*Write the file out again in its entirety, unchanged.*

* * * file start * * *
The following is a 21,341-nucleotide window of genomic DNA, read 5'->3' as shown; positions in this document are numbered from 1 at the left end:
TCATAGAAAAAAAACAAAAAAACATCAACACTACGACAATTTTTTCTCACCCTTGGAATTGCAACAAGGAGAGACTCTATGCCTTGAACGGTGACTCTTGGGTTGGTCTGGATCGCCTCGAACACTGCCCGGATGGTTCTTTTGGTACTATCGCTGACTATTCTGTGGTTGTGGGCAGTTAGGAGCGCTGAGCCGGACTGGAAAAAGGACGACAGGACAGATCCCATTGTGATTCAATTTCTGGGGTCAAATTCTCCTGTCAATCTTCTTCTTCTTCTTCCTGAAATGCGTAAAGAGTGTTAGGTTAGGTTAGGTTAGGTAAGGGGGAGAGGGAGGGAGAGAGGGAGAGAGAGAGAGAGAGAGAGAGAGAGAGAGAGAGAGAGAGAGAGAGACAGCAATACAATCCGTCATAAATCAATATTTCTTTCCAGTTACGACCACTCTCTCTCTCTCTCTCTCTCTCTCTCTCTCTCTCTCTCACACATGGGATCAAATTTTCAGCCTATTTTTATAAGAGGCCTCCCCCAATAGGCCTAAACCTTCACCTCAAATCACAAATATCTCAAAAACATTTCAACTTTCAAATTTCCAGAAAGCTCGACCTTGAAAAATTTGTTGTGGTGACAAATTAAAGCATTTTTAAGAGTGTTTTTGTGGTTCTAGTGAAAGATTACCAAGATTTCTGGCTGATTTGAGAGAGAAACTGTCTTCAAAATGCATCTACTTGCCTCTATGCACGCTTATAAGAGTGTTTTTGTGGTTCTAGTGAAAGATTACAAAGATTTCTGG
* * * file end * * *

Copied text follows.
The following is a 21,341-nucleotide window of genomic DNA, read 5'->3' as shown; positions in this document are numbered from 1 at the left end:
TCATAGAAAAAAAACAAAAAAACATCAACACTACGACAATTTTTTCTCACCCTTGGAATTGCAACAAGGAGAGACTCTATGCCTTGAACGGTGACTCTTGGGTTGGTCTGGATCGCCTCGAACACTGCCCGGATGGTTCTTTTGGTACTATCGCTGACTATTCTGTGGTTGTGGGCAGTTAGGAGCGCTGAGCCGGACTGGAAAAAGGACGACAGGACAGATCCCATTGTGATTCAATTTCTGGGGTCAAATTCTCCTGTCAATCTTCTTCTTCTTCTTCCTGAAATGCGTAAAGAGTGTTAGGTTAGGTTAGGTTAGGTAAGGGGGAGAGGGAGGGAGAGAGGGAGAGAGAGAGAGAGAGAGAGAGAGAGAGAGAGAGAGAGAGAGAGAGACAGCAATACAATCCGTCATAAATCAATATTTCTTTCCAGTTACGACCACTCTCTCTCTCTCTCTCTCTCTCTCTCTCTCTCTCTCTCACACATGGGATCAAATTTTCAGCCTATTTTTATAAGAGGCCTCCCCCAATAGGCCTAAACCTTCACCTCAAATCACAAATATCTCAAAAACATTTCAACTTTCAAATTTCCAGAAAGCTCGACCTTGAAAAATTTGTTGTGGTGACAAATTAAAGCATTTTTAAGAGTGTTTTTGTGGTTCTAGTGAAAGATTACCAAGATTTCTGGCTGATTTGAGAGAGAAACTGTCTTCAAAATGCATCTACTTGCCTCTATGCACGCTTATAAGAGTGTTTTTGTGGTTCTAGTGAAAGATTACAAAGATTTCTGG